Property investors remain optimistic despite recession

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COVID-19 has done little to dampen the spirits of Australian property investors, with the majority still keen to invest in housing despite the recession, a new survey found.

About two thirds of investors believe it is a good time to park their money in residential property, according to a survey of nearly 1,100 investors by the Property Investment Professionals of Australia (PIPA). This is a decline from 82 per cent in 2019, and PIPA chairman Peter Koulizos said it was “no doubt a direct impact of the pandemic”.

“While there is no doubt that 2020 has been one of the toughest in living memory for everyone around the globe, property investors have remained resilient in the face of the unprecedented uncertainty that we are all experiencing,” he said.
About 77 per cent of survey respondents indicated that they would not delay their investment plans because of a potential drop in property prices.

“At the current time, the property market has continued to show its resilience with prices materially stable in most parts of the nation,” Mr Koulizos said. In fact, some 44 per cent of investors are preparing to buy an investment property in the next six to 12 months. Less than 40 per cent ruled it out, while one in five were on the fence.

And about 71 per cent of those surveyed said they are less likely to sell in the next 12 months, compared with pre-pandemic days. This could help prevent real estate values from seeing a major decline, Mr Koulizos said.

Who is investing in what?
Of those with property investment plans in the next six to 12 months:
• Three quarters are looking at buying a, existing detached house
• Nearly 6 per cent want to invest in townhouses or villas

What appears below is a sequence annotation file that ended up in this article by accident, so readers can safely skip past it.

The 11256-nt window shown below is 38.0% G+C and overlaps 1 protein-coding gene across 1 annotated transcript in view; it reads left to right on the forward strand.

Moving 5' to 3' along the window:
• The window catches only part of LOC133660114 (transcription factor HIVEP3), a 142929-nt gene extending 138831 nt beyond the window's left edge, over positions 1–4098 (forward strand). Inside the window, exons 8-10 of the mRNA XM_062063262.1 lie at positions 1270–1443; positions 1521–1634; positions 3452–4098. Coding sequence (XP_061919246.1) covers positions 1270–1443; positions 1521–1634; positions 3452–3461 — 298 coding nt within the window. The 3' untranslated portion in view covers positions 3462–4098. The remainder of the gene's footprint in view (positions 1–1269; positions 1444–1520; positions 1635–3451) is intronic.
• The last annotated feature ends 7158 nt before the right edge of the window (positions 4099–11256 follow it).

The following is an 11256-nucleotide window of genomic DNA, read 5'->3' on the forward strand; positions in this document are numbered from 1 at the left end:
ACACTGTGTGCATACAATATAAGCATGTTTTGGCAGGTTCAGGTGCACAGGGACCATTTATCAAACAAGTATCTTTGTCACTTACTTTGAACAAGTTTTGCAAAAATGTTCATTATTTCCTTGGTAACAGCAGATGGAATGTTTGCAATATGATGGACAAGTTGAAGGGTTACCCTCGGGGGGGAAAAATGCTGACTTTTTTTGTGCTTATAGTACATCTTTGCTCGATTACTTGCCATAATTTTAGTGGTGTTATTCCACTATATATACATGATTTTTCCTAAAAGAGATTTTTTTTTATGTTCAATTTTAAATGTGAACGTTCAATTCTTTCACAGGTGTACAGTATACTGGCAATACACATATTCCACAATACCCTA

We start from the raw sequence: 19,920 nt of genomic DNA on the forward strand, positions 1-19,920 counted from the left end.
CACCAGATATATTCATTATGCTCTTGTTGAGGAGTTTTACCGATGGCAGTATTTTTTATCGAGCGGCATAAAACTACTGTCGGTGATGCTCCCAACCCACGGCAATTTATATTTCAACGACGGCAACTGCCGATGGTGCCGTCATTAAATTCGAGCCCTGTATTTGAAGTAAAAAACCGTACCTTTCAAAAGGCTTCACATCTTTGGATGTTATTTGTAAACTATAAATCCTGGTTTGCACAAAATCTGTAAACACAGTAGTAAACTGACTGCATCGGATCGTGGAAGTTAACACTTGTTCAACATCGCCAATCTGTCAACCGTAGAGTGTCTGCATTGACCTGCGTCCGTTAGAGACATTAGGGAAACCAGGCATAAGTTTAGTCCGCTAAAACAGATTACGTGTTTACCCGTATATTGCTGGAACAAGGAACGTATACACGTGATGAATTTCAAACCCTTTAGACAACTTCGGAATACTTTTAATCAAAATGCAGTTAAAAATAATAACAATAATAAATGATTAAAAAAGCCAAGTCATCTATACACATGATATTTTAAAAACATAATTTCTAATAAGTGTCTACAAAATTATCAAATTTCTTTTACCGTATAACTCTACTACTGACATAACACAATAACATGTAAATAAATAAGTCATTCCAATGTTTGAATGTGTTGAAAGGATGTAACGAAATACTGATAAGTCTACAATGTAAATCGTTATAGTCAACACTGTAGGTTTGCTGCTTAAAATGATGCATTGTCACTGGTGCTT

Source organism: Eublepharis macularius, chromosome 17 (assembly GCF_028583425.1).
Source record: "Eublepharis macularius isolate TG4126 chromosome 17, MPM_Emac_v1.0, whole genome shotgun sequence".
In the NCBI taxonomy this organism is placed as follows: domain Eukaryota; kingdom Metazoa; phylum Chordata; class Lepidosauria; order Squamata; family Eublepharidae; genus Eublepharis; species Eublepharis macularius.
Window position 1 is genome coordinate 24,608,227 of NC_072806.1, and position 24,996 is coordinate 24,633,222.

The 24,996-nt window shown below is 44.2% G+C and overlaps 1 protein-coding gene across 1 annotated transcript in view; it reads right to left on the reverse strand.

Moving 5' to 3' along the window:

• About 4 per cent are looking at house-and-land-packages
• 2 per cent are interested in apartments.

Nearly 30 per cent already snapped up a property in the past 12 months, a slight fall from 34 per cent last year.

More first-time investors are dipping their toes into the real estate market. Among those who bought in the past year, 29 per cent were buying for the first time, nudging up from 21 per cent in 2019.

Of these newbies:
• 81 per cent bought a property that was already built – up from three quarters in 2019
• 12 per cent snapped up a new or off-the-plan investment – down from 16 per cent last year
• 7 per cent went for vacant land.
More than 56 per cent of first-time investors already owned they home they were living in, while some 44 per cent say they are rentvesting – an increase from 34 per cent in 2019.

What’s keeping property investors up at night?
Interestingly, not everyone is losing sleep over COVID-19. Access to finance is the biggest concern for property investors.
• 29 per cent are worried about securing finance
• 18 per cent are concerned about Australian economic conditions
• 12 per cent are on edge about their job security
• Less than one in 10 are bothered about the coronavirus

Financial factors seem to be a bigger concern for many Aussie investors with 42% saying they were in a position where they were unable (22%) or unsure (20%) if they could refinance an amount they were previously able to. Given only about 8 per cent deferred their mortgage repayments during COVID-19 and three quarters did not need to extend their original loan term to lower monthly repayments, the data suggests that on the whole landlords are managing well through the pandemic, but access to finance remains a significant concern.

While, 86 per cent reported a positive monthly cash flow, with more money coming into the household than the amount outgoing. About one in seven are in the opposite situation, where they are spending more than their earnings.
“While the financial challenges have been plenty over recent months, property investors have generally been able to manage their cash flows and expenses over the period,” Mr Koulizos said.

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